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50 Reasons For Being a Homeopath’ is a lovely little book. It consists of 50 letters from the famous homeopathic doctor J. Compton Burnett to a young skeptic ‘Dr T.A.K’ & was written around 1888. It still shines with truth today.

Part 16:

You remember my case of hiccough cured by Natrum muriaticum? Well, while my mind is still dwelling on this very wonderful remedy, I will adduce another cure by it as my sixteenth reason for being a homeopath. In it you may again note the expansiveness of the conception of similitudes, for this case grew out of the hiccough case:

John H, aged 29, seaman, came to me April 21st, 1878, telling me that he had had fever and ague (fever caused by malaria) two or three times a day, with watery vomiting, in Calcutta, in September, 1877. Was in the Calcutta hospital three weeks for it, took emetics, quinine and tonic. Left at the end of three weeks cured; but before he was out of port the ague returned, or he got another, and he had a five-month voyage home to the port of Liverpool. During the first three months of this homeward voyage he had two, three, four and five attacks a week, and took a good deal of a powder from the captain, which, from his description, was probably Cinchona bark; then the fever left him, and the following conditions supervened, viz: “Pain in right side under the ribs; cannot lie on right side; both calves very painful to touch, they are hard and stiff; left leg semiflexed, he cannot stretch it.” In this condition he was two months at sea and two weeks ashore; and in this condition he comes to me hobbling with the aid of a stick, and in great pain from the moving.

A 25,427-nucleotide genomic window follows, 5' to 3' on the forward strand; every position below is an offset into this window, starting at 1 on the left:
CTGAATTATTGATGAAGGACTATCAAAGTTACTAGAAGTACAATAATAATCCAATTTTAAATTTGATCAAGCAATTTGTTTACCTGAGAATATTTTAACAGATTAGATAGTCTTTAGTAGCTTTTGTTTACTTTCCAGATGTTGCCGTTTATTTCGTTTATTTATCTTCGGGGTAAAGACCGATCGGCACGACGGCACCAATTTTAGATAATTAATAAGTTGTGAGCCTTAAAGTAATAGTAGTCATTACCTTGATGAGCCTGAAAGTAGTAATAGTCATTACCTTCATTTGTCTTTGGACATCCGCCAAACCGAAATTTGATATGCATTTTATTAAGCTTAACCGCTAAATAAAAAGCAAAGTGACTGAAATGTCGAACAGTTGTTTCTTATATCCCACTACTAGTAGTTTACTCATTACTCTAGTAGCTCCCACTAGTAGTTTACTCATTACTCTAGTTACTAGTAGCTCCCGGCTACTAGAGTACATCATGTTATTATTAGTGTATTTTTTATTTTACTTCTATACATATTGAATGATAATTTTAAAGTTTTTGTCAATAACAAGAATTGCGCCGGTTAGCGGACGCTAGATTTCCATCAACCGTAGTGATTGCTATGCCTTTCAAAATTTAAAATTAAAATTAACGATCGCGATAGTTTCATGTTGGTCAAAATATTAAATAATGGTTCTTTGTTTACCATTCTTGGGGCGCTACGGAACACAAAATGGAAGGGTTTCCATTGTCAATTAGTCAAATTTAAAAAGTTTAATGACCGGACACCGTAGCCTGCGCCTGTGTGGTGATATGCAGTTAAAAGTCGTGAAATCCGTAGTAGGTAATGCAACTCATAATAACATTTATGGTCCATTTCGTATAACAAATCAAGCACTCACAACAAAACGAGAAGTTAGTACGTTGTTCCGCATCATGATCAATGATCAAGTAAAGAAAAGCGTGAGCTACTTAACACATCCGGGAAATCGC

Urine red and muddy; bowels regular; skin tawny; conjunctiva yellow.

Drinks about three pints of beer daily. I recommended him not to alter his mode of life till he is cured, and then drink less beer. The former part of the recommendation he followed, as I learned from his brother; of the latter part I have no information.

The hiccough case bears directly on this one , as we have evidently to deal with ague suppressed with Cinchona. Therefore ordered Nat mur. 6 trit, six grains in water every four hours.

April 27th – Pain in side and leg went away entirely in three days, and the water cleared at once; but the pain returned on the fourth day in the left calf only; which today is red, painful, swelled, and pits. He walks without a stick. Continued medicine.

May 4th – Almost well; feels only very little pain in his left calf when walking. Looks and feels quite well, and walked into room with perfect ease without any stick. He thinks he had a cold shake a few nights ago. He continues to perspire every night; ever since he got the ague the sheets have to be changed every night. Continue medicine.

May 11th – quite well.

I will here urge you to make a profound study of salt in all it’s bearings; but it’s being such a grand calorifacient in refracted dose, and during this deadlock of ague and chinchona, will surely entitle it to be considered a very good reason for being a homeopath, since it cannot be so used on any other than homeopathic ground.